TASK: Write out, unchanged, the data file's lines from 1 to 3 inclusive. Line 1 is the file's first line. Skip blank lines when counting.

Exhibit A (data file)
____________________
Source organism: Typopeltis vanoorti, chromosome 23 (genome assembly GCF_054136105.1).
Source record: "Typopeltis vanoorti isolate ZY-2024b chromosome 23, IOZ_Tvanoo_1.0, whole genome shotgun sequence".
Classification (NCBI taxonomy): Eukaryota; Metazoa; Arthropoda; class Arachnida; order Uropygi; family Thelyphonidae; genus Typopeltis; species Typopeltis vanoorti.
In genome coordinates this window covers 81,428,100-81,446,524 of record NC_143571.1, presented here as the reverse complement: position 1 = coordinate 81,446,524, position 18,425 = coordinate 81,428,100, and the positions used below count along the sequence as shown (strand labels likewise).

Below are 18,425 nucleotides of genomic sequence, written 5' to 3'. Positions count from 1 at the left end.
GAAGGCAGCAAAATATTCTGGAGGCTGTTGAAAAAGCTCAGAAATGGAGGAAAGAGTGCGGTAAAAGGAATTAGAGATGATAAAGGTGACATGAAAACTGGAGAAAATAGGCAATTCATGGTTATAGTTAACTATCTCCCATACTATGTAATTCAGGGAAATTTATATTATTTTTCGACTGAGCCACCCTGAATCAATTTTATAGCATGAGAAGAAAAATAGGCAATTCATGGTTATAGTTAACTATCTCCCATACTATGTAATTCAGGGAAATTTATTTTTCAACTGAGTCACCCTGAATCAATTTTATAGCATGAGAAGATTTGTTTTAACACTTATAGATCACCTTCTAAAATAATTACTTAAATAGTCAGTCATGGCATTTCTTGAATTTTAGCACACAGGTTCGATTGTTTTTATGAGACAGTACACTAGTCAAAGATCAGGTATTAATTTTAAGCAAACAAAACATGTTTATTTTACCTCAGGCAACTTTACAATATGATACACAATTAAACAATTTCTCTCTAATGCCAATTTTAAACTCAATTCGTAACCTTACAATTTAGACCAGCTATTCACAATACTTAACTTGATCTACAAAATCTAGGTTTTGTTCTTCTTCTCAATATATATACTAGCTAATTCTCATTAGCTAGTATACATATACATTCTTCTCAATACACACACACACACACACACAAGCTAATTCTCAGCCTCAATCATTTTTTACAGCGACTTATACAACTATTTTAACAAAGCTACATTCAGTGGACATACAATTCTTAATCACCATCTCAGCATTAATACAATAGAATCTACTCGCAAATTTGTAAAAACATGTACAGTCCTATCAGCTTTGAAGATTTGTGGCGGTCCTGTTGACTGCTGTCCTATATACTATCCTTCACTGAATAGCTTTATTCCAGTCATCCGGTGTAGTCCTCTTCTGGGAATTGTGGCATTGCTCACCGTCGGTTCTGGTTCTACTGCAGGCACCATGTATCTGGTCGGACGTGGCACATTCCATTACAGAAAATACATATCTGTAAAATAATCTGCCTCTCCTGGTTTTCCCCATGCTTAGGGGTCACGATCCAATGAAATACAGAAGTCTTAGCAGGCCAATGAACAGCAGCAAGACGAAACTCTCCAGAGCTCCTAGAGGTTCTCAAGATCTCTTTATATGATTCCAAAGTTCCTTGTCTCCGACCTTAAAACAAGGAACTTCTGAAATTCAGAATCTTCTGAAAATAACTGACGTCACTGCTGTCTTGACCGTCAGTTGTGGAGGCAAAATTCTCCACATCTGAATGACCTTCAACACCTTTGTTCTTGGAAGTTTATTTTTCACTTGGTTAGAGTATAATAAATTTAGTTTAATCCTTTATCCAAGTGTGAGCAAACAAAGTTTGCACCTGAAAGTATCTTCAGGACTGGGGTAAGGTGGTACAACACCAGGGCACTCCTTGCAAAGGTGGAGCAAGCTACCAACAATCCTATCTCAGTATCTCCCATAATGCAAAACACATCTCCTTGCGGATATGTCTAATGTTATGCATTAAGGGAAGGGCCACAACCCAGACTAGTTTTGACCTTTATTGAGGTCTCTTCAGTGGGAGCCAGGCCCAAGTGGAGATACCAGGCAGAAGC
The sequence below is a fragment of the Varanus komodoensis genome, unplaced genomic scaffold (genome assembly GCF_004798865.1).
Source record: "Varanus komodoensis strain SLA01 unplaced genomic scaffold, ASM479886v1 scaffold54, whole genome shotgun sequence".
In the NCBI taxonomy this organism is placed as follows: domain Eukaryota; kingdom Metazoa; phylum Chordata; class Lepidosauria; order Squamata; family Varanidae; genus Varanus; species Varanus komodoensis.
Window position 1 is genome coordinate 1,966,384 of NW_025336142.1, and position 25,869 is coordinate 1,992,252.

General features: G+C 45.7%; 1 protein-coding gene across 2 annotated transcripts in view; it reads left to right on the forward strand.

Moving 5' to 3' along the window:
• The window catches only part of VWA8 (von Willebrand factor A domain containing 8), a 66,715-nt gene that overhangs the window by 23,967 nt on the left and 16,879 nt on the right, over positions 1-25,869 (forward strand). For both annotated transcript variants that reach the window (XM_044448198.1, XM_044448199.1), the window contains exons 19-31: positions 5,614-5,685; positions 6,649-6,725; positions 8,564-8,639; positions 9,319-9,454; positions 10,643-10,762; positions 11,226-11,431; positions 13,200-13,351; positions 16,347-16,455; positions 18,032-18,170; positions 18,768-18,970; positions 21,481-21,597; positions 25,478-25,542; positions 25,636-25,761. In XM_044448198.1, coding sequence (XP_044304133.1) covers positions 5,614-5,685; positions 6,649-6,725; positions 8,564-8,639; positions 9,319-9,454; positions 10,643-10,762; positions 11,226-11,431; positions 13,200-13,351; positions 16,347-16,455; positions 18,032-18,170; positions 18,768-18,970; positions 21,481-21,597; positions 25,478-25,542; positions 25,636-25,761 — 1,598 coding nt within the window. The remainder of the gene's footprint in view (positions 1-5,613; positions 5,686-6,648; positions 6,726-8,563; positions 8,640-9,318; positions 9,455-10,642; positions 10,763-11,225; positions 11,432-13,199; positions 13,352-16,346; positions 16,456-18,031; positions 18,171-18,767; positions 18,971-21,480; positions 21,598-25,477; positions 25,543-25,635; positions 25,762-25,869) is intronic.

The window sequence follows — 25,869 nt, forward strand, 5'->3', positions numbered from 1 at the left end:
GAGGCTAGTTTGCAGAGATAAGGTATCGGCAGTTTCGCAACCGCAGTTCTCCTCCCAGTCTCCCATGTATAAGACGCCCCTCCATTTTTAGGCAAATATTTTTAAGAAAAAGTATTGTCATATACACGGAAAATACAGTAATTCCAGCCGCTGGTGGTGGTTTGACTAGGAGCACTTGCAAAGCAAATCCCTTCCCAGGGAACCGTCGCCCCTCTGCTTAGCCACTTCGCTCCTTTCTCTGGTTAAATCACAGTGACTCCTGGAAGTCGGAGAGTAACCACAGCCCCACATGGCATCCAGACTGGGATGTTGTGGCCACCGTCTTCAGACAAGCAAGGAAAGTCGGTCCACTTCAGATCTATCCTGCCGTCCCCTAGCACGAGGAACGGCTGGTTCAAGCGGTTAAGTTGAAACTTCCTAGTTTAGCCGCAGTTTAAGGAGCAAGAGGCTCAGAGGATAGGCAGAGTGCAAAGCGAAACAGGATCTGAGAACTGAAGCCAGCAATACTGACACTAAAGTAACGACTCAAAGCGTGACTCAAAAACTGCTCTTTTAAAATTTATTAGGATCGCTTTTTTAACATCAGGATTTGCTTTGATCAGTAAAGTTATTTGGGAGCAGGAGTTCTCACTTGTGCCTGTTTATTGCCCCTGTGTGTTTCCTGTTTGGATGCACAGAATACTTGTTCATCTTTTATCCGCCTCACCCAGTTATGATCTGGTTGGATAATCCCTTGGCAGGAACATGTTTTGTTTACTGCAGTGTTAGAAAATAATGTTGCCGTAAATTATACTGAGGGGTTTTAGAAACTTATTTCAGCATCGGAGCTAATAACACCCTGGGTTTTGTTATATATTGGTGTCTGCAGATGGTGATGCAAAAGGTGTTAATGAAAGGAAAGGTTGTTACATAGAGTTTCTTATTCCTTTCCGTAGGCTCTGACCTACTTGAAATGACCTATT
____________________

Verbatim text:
Source organism: Typopeltis vanoorti, chromosome 23 (genome assembly GCF_054136105.1).
Source record: "Typopeltis vanoorti isolate ZY-2024b chromosome 23, IOZ_Tvanoo_1.0, whole genome shotgun sequence".
Classification (NCBI taxonomy): Eukaryota; Metazoa; Arthropoda; class Arachnida; order Uropygi; family Thelyphonidae; genus Typopeltis; species Typopeltis vanoorti.